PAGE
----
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ETC Conference Papers 2020

Decomposing CO2 emissions from the transport sector: The case of Norway

Day 3 (11 Sep 2020), Session 8, Climate Change, 13:00 - 15:00

Accepted, awaiting documents

Submitted by / Abstract owner
Andreas Kokkvoll Tveit

Andreas Kokkvoll Tveit, PhD, political science.

Short abstract
We decompose Norway’s transport sector’s CO2 emissions, and find that electric vehicles reduced emissions considerably from 2015 onwards, but also that increased energy efficiency of diesel and gasoline cars reduced emissions.

Decomposition analysis has often been used to assess the driving factors behind economy-wide changes (Mohlin et al. 2019). Typical examples include time-series studies of energy intensity – the energy-to-production ratio – or emissions of CO2 and other climate drivers (e.g. Ma et al 2008; Guan et al. 2008). However, the logic underlying decomposition analysis can be applied to subsectors of economies, such as the transportation sector. A handful decomposition studies of the transport sector’s CO2 emissions has been published (e.g., Timilsina and Shrestha 2009 and Papagiannaki and Diakoulaki 2009), but such works from the last five or ten years are few and far between. Over that period of time, we have witnessed considerable technological changes that may provide new possibilities for disconnecting mobility from emissions: Plummeting prices of energy storage (batteries) and renewable-energy production imply that, in many economies, emissions-free mobility is not only possible, but indeed commercially viable. Hence, assessing the effects of such changes is of great importance to scholars and political decision makers alike. To help fill this gap, we conduct a simple Layspeyres-style decomposition analysis (see for instance Mohlin et al. 2019) of the CO2 emissions of Norway’s passenger transport.

Specifically, we model passenger transportation’s CO2 emissions as:
Emissions = Population (P) x Volume (V) x Structure (S) x Technology (T).

Volume (V) equals the total number of passenger kilometers a given year. Structure (S) refers to each mode of transport’s (or vehicle type) share of the volume (V). Hence, if 5 percent of all passenger kilometers are done by train, train transport scores 0,05 on the volume component. Finally, technology (T) refers to the emissions intensity of each mode of transport (or vehicle type), measured as grams of CO2 per passenger kilometer. Essentially, the decomposition analysis is conducted by keeping one component constant (at period t, which can be any year) while letting the remaining components vary (to period t+1, i.e. the next year).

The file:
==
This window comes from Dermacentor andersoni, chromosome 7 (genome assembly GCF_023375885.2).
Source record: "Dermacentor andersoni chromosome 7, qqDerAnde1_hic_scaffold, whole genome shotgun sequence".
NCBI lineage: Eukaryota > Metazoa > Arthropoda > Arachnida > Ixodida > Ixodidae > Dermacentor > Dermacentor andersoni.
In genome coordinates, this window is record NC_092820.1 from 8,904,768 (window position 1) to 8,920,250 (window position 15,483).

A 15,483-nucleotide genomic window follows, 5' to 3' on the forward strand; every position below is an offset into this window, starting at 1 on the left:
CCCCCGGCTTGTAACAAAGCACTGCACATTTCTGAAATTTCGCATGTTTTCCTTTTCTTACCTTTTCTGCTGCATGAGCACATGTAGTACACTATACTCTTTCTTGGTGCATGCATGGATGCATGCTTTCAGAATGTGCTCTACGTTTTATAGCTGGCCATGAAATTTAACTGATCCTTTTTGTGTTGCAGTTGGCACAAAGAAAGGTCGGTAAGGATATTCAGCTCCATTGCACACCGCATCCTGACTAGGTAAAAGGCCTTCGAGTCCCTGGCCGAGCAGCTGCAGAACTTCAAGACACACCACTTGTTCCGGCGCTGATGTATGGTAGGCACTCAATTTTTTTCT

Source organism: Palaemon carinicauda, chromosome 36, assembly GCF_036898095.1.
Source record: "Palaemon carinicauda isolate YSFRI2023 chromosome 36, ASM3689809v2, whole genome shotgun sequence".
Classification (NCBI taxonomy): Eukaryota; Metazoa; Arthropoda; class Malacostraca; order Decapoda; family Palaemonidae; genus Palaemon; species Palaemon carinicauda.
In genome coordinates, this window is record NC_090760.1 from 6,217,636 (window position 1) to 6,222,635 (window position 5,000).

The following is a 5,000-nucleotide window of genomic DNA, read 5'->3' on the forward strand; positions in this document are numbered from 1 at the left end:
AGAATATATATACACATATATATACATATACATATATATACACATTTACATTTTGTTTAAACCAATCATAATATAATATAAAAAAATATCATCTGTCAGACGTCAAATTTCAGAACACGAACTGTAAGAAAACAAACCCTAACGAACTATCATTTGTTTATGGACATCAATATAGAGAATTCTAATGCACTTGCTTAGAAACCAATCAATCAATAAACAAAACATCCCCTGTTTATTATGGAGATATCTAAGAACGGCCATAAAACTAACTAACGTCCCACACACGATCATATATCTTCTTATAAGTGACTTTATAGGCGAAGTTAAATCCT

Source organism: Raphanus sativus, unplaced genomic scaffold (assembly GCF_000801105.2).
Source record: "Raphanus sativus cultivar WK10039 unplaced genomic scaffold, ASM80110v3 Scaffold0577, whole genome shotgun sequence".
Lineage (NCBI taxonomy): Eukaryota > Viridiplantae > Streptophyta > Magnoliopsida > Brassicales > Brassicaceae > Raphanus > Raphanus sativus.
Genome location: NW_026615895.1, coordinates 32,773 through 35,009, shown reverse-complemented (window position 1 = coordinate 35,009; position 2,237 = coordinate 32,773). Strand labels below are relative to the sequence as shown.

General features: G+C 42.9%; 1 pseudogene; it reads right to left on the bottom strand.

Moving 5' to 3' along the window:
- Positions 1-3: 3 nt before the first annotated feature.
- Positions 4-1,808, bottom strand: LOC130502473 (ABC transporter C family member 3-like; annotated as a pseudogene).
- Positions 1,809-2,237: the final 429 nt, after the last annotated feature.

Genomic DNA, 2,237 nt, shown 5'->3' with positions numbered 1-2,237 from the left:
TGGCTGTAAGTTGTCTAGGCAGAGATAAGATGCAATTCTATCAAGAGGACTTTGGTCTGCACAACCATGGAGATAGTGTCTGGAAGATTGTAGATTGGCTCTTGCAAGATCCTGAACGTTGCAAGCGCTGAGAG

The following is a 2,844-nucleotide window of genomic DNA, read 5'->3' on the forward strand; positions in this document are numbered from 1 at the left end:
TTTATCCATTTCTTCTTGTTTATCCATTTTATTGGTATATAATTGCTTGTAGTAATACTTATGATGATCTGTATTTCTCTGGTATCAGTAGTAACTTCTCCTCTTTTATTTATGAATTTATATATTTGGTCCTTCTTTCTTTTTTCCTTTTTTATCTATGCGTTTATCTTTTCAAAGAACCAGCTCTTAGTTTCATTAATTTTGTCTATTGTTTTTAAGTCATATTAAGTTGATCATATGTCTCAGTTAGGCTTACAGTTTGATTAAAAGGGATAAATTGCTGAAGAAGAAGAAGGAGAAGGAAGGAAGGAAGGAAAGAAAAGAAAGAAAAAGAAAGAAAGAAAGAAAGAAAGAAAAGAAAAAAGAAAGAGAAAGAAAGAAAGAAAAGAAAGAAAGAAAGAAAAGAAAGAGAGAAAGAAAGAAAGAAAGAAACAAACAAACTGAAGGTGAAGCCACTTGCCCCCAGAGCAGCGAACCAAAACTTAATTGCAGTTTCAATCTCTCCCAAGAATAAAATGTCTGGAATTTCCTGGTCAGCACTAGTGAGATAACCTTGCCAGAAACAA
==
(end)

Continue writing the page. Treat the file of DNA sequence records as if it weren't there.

We want to provide researchers, decision makers, bureaucrats, and other interested parties with a tool that can help them understand drivers of the transport sectors climate emissions, we implement the model in MS Excel with and intuitive user interface. As such, the decomposition tool enables simple user-led scenario tests of the effects of changes in population, transport volume, structure, and/or technology.

While most previous studies have been unable to provide fine-grained data that distinguishes between several types of passenger vehicles, we draw on numerous sources of data to assess the effects technological changes concerning various vehicle types, for instance electric passenger cars and battery-driven buses.

So far, our analyses have provided a number of interesting findings. Decompositions of Norway’s CO2 emissions from passenger transport between 2010 and 2017 suggest that electric vehicles indeed reduce emissions considerably from 2015 onwards, but also that the long-time improvements of the energy efficiency of combustion-engine passenger cars (i.e., diesel and gasoline vehicles) reduced overall emissions considerably. We also find that a slight decrease in the emissions intensity of passenger transport by air is far outweighed by a substantial increase in air travel. However, given aviation’s (still) rather small share of passenger transport in Norway, the contribution to the sector’s overall emissions remains modest. Moreover, we find that the effects on CO2 emissions of structural shifts towards more walking and cycling is so far negligible. Findings such as these have important implications for further research. Could, for instance, the zero effect of increased walking and cycling be because pedestrians and cyclists would otherwise use public transport?


Guan, Dabo, Klaus Hubacek, Christopher L. Weber, Glen P. Peters, David M. Reiner. 2008. “The drivers of Chinese CO2 emissions from 1980 to 2030,” Global Environmental Change, Volume 18, Issue 4, 626-634.

Ma, Chunbo, David I. Stern. 2008. “China's changing energy intensity trend: A decomposition analysis,” Energy Economics, Volume 30, Issue 3, 1037-1053.

Mohlin, K., Bi, A., Brooks, S., Camuzeaux, J., & Stoerk, T. 2019. “Turning the corner on US power sector CO2 emissions—a 1990–2015 state level analysis.” Environmental Research Letters, 14(8).

Papagiannaki, Katerina, Danae Diakoulaki. 2009. “Decomposition analysis of CO2 emissions from passenger cars: The cases of Greece and Denmark,” Energy Policy, Volume 37, Issue 8, 3259-3267.

Timilsina, G.R. and Shrestha, A. (2009), “Factors affecting transport sector CO2 emissions growth in Latin American and Caribbean countries: An LMDI decomposition analysis.” International Journal of Energy Research, 33: 396-414. doi:10.1002/er.1486

Programme committee
Young Researchers' and Practitioners' Forum

Climate change


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